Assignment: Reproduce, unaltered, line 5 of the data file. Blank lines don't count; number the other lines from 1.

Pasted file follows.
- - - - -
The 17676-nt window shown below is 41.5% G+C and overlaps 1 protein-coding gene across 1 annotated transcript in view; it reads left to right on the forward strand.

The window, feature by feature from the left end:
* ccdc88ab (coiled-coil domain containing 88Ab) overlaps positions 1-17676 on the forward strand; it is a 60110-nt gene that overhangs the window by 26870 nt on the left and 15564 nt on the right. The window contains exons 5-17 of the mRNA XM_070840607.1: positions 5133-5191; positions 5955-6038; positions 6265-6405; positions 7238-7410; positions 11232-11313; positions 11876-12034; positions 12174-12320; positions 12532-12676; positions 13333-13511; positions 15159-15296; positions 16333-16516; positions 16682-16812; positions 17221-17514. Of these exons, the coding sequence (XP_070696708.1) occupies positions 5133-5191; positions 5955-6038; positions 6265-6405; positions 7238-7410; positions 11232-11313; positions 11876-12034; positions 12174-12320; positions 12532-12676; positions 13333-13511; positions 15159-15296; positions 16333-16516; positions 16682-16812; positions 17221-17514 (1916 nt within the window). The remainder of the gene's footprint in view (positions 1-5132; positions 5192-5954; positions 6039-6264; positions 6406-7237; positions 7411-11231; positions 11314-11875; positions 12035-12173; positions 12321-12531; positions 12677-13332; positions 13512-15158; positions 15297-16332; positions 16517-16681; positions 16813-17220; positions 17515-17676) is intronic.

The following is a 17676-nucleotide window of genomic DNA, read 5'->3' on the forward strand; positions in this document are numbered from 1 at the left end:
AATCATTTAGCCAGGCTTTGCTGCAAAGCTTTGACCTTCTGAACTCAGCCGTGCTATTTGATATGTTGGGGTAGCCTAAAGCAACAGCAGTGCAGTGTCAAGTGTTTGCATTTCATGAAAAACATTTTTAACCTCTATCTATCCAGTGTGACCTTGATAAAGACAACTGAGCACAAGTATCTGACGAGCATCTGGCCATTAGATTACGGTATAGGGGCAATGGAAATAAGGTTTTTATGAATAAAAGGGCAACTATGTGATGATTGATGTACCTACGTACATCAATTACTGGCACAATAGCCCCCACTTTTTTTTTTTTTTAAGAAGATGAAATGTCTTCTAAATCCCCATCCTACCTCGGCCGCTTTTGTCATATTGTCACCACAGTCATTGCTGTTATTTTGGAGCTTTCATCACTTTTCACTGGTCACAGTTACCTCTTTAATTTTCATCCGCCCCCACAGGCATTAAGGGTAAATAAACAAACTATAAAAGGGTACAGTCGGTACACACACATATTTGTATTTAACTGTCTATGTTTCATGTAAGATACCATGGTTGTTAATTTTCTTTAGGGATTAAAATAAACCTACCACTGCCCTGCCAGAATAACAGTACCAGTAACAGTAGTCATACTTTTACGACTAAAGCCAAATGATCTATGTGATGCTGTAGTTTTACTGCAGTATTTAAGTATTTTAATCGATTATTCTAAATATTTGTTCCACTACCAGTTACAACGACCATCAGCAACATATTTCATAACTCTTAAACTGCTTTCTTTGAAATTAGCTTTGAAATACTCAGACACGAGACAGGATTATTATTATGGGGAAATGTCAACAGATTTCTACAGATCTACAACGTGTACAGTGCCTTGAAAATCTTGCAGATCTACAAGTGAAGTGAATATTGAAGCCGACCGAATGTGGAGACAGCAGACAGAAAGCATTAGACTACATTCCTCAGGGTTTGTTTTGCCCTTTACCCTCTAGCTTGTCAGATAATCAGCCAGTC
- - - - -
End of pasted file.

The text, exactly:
AATCATTTAGCCAGGCTTTGCTGCAAAGCTTTGACCTTCTGAACTCAGCCGTGCTATTTGATATGTTGGGGTAGCCTAAAGCAACAGCAGTGCAGTGTCAAGTGTTTGCATTTCATGAAAAACATTTTTAACCTCTATCTATCCAGTGTGACCTTGATAAAGACAACTGAGCACAAGTATCTGACGAGCATCTGGCCATTAGATTACGGTATAGGGGCAATGGAAATAAGGTTTTTATGAATAAAAGGGCAACTATGTGATGATTGATGTACCTACGTACATCAATTACTGGCACAATAGCCCCCACTTTTTTTTTTTTTTAAGAAGATGAAATGTCTTCTAAATCCCCATCCTACCTCGGCCGCTTTTGTCATATTGTCACCACAGTCATTGCTGTTATTTTGGAGCTTTCATCACTTTTCACTGGTCACAGTTACCTCTTTAATTTTCATCCGCCCCCACAGGCATTAAGGGTAAATAAACAAACTATAAAAGGGTACAGTCGGTACACACACATATTTGTATTTAACTGTCTATGTTTCATGTAAGATACCATGGTTGTTAATTTTCTTTAGGGATTAAAATAAACCTACCACTGCCCTGCCAGAATAACAGTACCAGTAACAGTAGTCATACTTTTACGACTAAAGCCAAATGATCTATGTGATGCTGTAGTTTTACTGCAGTATTTAAGTATTTTAATCGATTATTCTAAATATTTGTTCCACTACCAGTTACAACGACCATCAGCAACATATTTCATAACTCTTAAACTGCTTTCTTTGAAATTAGCTTTGAAATACTCAGACACGAGACAGGATTATTATTATGGGGAAATGTCAACAGATTTCTACAGATCTACAACGTGTACAGTGCCTTGAAAATCTTGCAGATCTACAAGTGAAGTGAATATTGAAGCCGACCGAATGTGGAGACAGCAGACAGAAAGCATTAGACTACATTCCTCAGGGTTTGTTTTGCCCTTTACCCTCTAGCTTGTCAGATAATCAGCCAGTC